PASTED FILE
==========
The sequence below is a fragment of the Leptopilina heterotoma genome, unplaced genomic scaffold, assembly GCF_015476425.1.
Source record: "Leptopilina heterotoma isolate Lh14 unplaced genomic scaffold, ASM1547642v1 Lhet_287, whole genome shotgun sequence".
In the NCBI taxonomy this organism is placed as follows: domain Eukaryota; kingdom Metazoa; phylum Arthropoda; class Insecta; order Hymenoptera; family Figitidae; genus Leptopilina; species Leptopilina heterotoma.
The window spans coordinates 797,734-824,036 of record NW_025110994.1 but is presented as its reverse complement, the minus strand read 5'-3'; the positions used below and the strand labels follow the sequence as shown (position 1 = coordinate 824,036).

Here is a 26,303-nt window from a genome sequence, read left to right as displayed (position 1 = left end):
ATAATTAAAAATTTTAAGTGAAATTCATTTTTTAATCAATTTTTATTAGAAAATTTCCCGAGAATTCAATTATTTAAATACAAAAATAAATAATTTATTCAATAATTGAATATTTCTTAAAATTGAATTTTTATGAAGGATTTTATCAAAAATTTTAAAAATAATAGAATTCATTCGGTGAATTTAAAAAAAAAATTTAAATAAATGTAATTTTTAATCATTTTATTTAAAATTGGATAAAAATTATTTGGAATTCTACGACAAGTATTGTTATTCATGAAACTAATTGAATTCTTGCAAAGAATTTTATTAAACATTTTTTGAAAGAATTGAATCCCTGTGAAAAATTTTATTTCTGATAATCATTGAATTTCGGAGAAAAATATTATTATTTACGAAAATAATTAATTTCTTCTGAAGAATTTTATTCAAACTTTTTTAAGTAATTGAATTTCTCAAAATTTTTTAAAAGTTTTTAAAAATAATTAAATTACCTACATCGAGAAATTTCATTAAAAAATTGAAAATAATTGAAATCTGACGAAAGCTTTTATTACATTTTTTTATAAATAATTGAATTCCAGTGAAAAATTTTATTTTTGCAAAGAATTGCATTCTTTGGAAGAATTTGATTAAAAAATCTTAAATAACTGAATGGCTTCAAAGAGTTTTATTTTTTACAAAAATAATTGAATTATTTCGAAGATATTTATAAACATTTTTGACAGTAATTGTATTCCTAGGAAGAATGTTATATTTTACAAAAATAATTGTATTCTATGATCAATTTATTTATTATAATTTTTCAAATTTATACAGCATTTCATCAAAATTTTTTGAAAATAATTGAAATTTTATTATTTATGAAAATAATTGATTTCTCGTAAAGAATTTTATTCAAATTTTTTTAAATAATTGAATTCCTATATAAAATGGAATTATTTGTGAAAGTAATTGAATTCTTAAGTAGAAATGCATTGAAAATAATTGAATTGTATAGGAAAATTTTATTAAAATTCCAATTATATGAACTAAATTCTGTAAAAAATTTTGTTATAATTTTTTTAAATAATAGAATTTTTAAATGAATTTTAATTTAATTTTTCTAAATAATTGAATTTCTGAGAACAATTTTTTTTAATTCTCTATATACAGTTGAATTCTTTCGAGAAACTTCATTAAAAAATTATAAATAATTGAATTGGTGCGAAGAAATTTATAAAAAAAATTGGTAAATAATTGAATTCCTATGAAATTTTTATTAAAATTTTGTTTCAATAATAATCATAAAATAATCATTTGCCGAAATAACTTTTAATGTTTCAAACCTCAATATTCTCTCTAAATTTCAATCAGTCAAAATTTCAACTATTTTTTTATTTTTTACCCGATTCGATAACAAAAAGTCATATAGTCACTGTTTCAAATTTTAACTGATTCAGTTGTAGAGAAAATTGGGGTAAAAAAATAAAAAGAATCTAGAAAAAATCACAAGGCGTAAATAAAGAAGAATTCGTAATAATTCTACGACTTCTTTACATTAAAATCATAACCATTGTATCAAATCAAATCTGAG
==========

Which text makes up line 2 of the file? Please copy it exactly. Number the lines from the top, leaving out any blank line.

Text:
Source record: "Leptopilina heterotoma isolate Lh14 unplaced genomic scaffold, ASM1547642v1 Lhet_287, whole genome shotgun sequence".